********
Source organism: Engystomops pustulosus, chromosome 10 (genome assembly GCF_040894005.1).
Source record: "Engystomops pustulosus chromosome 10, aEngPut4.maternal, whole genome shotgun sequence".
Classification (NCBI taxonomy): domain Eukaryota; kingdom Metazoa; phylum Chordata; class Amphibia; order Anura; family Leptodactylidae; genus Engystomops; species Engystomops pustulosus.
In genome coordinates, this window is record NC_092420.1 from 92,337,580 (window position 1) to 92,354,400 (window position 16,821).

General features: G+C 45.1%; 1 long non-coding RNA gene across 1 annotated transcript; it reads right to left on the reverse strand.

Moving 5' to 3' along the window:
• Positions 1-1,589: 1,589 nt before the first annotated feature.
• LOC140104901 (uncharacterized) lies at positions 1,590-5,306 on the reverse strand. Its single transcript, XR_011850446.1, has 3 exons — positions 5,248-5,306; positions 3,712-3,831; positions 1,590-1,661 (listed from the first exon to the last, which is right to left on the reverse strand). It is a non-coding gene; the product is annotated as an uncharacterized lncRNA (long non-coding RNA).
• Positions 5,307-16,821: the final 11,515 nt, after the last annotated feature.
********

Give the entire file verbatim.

Source organism: Engystomops pustulosus, chromosome 10 (genome assembly GCF_040894005.1).
Source record: "Engystomops pustulosus chromosome 10, aEngPut4.maternal, whole genome shotgun sequence".
Classification (NCBI taxonomy): domain Eukaryota; kingdom Metazoa; phylum Chordata; class Amphibia; order Anura; family Leptodactylidae; genus Engystomops; species Engystomops pustulosus.
In genome coordinates, this window is record NC_092420.1 from 92,337,580 (window position 1) to 92,354,400 (window position 16,821).

General features: G+C 45.1%; 1 long non-coding RNA gene across 1 annotated transcript; it reads right to left on the reverse strand.

Moving 5' to 3' along the window:
• Positions 1-1,589: 1,589 nt before the first annotated feature.
• LOC140104901 (uncharacterized) lies at positions 1,590-5,306 on the reverse strand. Its single transcript, XR_011850446.1, has 3 exons — positions 5,248-5,306; positions 3,712-3,831; positions 1,590-1,661 (listed from the first exon to the last, which is right to left on the reverse strand). It is a non-coding gene; the product is annotated as an uncharacterized lncRNA (long non-coding RNA).
• Positions 5,307-16,821: the final 11,515 nt, after the last annotated feature.